But, really, it seems especially idiotic that someone in Petreaus' position would weigh in so hypocritically on Snowden's situation.

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  1. identicon
    Anonymous Coward, 9 May 2016 @ 10:47am

    High Court/Low court

    The powerful are allowed to boast, as it bolsters their ego, while whisleblowers are to be persecuted because they embarrass the powerful.

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  2. identicon
    Anonymous Coward, 9 May 2016 @ 10:56am

    Petreaus must like the taste of crap with all that bullshit he's spewing.

    reply to this | link to this | view in thread ]

  3. identicon
    David, 9 May 2016 @ 11:05am

    You cannot compare the two.

    Petraeus acted only for personal gain, passing classified information to his mistress in order to self-aggrandize. That's stabilizing the political establishment.

    Snowden acted in defense of the Constitution, passing classified information to the public in order to enable them to fight for their Constitutional rights. That's destabilizing the political establishment.

    Of course the latter is an openly hostile act against those sworn to defend the Constitution, making Snowden an enemy of the state.

    It would not be so if those sworn to defend the Constitution were not actively seeking to abolish it, but Snowden was perfectly aware that they were doing exactly this, so his acts clearly were hostile towards the government and its agencies.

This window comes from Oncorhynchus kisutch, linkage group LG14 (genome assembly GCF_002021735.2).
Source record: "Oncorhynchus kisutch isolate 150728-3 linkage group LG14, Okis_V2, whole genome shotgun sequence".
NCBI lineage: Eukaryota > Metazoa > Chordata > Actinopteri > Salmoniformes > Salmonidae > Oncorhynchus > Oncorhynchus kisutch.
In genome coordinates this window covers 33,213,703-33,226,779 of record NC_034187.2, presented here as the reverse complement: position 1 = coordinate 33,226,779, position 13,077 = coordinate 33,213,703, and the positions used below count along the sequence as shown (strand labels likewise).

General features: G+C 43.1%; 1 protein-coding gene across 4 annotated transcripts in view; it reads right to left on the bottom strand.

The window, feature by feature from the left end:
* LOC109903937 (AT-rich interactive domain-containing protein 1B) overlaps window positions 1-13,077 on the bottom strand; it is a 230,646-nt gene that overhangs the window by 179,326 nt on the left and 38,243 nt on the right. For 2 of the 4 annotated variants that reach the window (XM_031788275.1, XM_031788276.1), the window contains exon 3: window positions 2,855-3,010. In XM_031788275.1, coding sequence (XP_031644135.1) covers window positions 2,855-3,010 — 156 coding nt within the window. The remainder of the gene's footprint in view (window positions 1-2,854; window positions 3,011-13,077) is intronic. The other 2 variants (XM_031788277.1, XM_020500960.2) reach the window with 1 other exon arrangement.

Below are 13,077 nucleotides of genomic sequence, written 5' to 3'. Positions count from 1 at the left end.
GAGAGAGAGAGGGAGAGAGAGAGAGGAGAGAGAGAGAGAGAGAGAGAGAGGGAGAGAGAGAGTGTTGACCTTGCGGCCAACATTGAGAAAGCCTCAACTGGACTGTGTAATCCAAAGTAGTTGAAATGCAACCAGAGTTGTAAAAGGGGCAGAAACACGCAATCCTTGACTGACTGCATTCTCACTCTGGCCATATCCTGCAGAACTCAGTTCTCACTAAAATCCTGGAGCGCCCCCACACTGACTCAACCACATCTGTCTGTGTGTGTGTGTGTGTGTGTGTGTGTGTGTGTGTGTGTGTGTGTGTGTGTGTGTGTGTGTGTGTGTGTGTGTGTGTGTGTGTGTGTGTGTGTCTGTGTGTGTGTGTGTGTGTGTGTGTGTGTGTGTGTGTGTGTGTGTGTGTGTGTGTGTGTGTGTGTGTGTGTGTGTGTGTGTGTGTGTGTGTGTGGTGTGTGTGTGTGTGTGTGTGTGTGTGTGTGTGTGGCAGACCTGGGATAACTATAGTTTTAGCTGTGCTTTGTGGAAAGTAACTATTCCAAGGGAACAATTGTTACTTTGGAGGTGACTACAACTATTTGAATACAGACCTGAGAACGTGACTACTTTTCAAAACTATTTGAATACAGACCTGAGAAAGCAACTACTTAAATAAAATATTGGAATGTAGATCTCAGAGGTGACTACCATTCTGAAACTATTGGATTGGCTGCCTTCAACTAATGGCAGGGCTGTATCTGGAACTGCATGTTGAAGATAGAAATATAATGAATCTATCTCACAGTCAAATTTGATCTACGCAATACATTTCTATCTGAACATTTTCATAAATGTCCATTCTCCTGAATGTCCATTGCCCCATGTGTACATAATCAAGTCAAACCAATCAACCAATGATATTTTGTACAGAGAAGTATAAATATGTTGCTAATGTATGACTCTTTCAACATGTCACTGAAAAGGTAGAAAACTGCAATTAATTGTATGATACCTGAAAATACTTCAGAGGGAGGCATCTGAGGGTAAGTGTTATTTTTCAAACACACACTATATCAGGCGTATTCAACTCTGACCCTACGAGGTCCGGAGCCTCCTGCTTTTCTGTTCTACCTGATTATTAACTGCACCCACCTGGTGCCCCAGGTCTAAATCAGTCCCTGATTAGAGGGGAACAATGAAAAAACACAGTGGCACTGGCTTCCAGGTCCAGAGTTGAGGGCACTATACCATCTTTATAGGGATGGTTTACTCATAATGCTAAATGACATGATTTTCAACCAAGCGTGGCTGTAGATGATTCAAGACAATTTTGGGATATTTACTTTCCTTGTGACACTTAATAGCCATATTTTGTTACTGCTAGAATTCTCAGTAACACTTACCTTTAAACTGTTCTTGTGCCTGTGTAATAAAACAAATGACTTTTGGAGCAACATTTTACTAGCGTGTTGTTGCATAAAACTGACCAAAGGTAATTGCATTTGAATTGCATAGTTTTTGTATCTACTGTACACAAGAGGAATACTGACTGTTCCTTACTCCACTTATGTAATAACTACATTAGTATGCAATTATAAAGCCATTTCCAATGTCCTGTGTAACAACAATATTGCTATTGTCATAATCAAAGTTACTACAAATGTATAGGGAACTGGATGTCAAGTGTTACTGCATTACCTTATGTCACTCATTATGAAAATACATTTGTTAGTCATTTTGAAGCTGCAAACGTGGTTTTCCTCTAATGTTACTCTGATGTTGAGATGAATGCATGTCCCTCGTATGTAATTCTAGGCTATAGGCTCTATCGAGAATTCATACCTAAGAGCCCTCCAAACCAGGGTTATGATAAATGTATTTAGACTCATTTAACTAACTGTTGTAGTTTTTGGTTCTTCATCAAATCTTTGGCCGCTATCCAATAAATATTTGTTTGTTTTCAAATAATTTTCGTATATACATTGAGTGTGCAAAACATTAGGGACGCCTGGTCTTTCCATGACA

So he cannot expect mercy. Not as long as the American People cheer on the scum that has stolen its country and turned it into a mockery of democratic processes.

    reply to this | link to this | view in thread ]

  4. icon
    That One Guy (profile), 9 May 2016 @ 11:07am

    Missed one

    Sixth, it's bullshit because the law Snowden would be prosecuted under does not allow motive as a defense. It's entirely black or white, 'Did you reveal classified information?', and since obviously Snowden did his 'trial' would be just as pre-determined as Patraeus' was, except in the other direction.

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  5. identicon
    Anonymous Coward, 9 May 2016 @ 11:22am

    So if I'm understanding him correctly, Snowden should've had a side whore, and leaked information to her instead, because that somehow would've been different.

    Congratulations "General" Patraeus on taking the term "asshole" and catapulting it to a new level!

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  6. icon
    Almost Anonymous (profile), 9 May 2016 @ 11:27am

    Patraeus uses Hypocrite! It's not very effective...

    Patraeus is just unbelievable. He should be rotting in prison, and instead of being happy that he isn't, he's holding court with the press?

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  7. icon
    That One Guy (profile), 9 May 2016 @ 11:32am

    Re: Patraeus uses Hypocrite! It's not very effective...

    Well when you know you're untouchable why not brag and rub it in everyone's faces? Doesn't matter what people think of you if all you care about is your power and position, and you know that both are safe because the only people in a position to go after you for any 'indiscretions' have absolutely no desire to do so.

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  8. icon
    Pronounce (profile), 9 May 2016 @ 11:34am

    Obviously Patraeus is Above the America's Laws

    Patraeus obviously doesn't care about the morals of the common man. He's well connected and it shows.

    reply to this | link to this | view in thread ]